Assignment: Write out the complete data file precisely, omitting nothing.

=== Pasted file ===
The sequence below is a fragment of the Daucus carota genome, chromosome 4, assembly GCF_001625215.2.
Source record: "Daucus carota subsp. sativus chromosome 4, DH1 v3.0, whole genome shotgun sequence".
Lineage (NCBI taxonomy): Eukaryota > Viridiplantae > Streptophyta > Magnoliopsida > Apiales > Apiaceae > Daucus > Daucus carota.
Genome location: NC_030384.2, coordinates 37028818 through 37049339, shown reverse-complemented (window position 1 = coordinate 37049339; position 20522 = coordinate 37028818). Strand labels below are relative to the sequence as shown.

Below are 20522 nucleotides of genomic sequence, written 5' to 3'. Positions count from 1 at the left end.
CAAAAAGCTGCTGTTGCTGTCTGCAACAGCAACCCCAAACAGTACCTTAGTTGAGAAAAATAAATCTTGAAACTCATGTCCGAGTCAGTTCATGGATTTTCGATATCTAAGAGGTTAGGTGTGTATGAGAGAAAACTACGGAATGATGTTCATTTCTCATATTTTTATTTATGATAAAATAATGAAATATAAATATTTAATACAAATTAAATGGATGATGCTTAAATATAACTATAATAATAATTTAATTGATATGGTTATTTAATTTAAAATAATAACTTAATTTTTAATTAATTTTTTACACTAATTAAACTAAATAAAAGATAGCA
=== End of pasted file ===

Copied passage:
The sequence below is a fragment of the Daucus carota genome, chromosome 4, assembly GCF_001625215.2.
Source record: "Daucus carota subsp. sativus chromosome 4, DH1 v3.0, whole genome shotgun sequence".
Lineage (NCBI taxonomy): Eukaryota > Viridiplantae > Streptophyta > Magnoliopsida > Apiales > Apiaceae > Daucus > Daucus carota.
Genome location: NC_030384.2, coordinates 37028818 through 37049339, shown reverse-complemented (window position 1 = coordinate 37049339; position 20522 = coordinate 37028818). Strand labels below are relative to the sequence as shown.

Below are 20522 nucleotides of genomic sequence, written 5' to 3'. Positions count from 1 at the left end.
CAAAAAGCTGCTGTTGCTGTCTGCAACAGCAACCCCAAACAGTACCTTAGTTGAGAAAAATAAATCTTGAAACTCATGTCCGAGTCAGTTCATGGATTTTCGATATCTAAGAGGTTAGGTGTGTATGAGAGAAAACTACGGAATGATGTTCATTTCTCATATTTTTATTTATGATAAAATAATGAAATATAAATATTTAATACAAATTAAATGGATGATGCTTAAATATAACTATAATAATAATTTAATTGATATGGTTATTTAATTTAAAATAATAACTTAATTTTTAATTAATTTTTTACACTAATTAAACTAAATAAAAGATAGCA